Ldr 531 Situational Leadership

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Situational Leadership
Research on leadership is a subject that has been approached in many different ways. Theories on leadership can be classified according to the type of variable that is emphasized the most. Three types of variables relevant to these theories include (1) characteristics of leaders, (2) characteristics of followers, and (3) characteristics of the situation (Yuri, G., 2010). In the textbook Leadership in Organizations, Yuri, G. classifies these theories into the following five approaches: (1) the trait approach, (2) the behavior approach, (3) the power-influence approach, (4) the situational approach, and (5) the integrative approach. This paper briefly discusses the situational approach of studying leadership. Method Description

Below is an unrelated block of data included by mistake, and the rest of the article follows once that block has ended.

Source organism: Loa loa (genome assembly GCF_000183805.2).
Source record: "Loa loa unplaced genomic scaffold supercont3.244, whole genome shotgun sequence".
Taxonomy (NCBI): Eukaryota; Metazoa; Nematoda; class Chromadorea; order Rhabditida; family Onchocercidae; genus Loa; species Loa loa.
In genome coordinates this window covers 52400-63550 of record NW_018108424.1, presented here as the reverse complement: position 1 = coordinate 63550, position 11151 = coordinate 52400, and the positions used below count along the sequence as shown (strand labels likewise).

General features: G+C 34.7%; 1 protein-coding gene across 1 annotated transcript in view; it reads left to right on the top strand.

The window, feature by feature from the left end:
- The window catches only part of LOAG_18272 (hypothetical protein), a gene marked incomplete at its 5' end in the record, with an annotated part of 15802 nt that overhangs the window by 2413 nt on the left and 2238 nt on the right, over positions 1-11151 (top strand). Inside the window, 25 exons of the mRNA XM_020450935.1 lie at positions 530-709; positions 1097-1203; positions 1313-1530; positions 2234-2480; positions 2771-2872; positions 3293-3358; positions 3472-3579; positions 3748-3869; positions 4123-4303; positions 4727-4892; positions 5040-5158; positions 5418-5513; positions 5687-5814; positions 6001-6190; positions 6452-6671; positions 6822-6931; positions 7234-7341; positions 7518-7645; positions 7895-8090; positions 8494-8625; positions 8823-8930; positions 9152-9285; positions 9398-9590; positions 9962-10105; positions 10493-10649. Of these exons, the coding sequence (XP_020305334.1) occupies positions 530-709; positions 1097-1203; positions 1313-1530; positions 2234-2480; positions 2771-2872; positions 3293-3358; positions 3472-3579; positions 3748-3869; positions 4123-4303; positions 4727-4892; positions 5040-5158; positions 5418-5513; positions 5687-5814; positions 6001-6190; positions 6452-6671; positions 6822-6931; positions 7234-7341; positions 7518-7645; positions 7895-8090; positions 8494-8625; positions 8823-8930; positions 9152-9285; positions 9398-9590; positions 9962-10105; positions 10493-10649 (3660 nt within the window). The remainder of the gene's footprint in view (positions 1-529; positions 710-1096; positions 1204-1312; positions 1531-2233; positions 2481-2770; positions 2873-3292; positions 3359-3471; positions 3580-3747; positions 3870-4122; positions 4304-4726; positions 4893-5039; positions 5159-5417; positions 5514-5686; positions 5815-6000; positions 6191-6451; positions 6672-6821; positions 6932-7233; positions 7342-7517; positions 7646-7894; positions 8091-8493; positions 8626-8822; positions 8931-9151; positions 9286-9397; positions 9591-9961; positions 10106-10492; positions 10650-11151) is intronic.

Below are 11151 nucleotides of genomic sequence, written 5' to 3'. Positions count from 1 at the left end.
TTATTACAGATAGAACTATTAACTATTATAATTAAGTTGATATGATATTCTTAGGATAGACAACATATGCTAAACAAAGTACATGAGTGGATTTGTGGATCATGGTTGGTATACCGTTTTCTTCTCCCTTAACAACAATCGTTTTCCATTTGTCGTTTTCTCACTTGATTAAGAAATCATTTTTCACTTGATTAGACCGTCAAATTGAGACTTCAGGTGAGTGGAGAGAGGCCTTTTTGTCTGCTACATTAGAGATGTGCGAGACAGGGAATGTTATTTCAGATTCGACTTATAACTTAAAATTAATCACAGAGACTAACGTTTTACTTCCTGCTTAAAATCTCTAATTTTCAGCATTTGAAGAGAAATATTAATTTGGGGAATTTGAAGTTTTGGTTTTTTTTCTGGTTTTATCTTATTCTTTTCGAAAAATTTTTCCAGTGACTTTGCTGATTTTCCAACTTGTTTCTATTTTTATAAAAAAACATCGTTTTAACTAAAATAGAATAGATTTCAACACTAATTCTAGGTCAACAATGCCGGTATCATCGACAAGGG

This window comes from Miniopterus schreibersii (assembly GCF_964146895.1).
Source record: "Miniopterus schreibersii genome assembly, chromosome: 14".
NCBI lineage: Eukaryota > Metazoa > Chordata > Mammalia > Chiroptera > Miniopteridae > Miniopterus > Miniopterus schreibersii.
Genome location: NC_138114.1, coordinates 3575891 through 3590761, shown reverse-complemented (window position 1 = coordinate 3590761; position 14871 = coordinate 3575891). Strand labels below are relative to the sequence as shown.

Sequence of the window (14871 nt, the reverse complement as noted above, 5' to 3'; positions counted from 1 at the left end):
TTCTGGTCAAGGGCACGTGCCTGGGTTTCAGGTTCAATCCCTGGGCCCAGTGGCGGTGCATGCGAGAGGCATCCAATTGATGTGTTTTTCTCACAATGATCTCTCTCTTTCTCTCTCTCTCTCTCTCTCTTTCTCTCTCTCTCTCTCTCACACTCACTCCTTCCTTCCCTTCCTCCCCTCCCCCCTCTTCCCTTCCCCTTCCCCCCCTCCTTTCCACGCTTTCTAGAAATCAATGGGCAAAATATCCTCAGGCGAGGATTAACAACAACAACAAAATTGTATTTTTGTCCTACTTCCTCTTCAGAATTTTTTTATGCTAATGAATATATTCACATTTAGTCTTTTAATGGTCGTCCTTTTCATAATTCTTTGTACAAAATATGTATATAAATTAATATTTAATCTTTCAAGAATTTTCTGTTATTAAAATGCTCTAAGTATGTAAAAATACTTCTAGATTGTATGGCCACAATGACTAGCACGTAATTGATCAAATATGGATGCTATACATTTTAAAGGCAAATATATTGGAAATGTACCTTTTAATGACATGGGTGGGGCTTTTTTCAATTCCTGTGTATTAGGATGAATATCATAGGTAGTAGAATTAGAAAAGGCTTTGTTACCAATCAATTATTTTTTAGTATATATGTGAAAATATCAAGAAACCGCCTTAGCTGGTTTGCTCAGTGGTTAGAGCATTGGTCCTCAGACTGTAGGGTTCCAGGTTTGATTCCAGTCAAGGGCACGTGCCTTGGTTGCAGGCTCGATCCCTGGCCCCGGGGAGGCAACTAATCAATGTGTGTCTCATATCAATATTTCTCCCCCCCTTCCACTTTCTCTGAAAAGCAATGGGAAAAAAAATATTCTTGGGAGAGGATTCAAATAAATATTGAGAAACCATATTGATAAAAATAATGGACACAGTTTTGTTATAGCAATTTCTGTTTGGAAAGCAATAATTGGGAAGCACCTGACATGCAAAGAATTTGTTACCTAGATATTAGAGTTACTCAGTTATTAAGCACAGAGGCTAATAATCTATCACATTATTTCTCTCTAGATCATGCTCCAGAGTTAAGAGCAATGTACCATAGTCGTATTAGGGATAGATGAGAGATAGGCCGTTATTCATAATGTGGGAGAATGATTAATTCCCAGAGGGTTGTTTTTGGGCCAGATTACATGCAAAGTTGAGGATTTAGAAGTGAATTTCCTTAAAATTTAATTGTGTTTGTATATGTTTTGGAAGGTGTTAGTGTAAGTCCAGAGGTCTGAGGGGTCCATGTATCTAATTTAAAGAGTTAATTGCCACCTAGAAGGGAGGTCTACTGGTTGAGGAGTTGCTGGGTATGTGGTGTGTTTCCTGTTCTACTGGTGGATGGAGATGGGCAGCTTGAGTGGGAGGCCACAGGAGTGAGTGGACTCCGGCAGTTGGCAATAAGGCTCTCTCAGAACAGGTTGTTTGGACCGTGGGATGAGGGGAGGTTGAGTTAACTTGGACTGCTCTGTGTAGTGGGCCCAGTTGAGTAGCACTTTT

Situational Leadership Theory (SLT) evolved from the Life Cycle of Leadership Theory developed by Hersey and Blanchard (1969). Hersey and Blanchard’s theory has four major situational variables: (1) task behavior, (2) relationship behavior, (3) follower (or subordinate) maturity, and (4) effectiveness (Johansen, B. P., 1990). Task behavior refers to the extent leaders are likely to organize and explain what activities each of the subordinates is to perform and when, where, and how tasks are to be accomplished (Johansen, B. P., 1990). Relationship behavior is defined as the extent to which leaders are likely to maintain personal relationships between themselves and members of their team and provide socio-emotional support, psychological "strokes," and facilitating behavior (Johansen, B. P., 1990). Maturity is defined as "the willingness and ability of people to take responsibility for directing their own behavior . . . considered only in relation to a specific task to be performed” (Hersey and Blachard, 1982, p. 151). Effectiveness refers to the use of effective leadership behavior which is appropriate to the situation. Effectiveness is a continuum; thus leadership behaviors are more or less effective...
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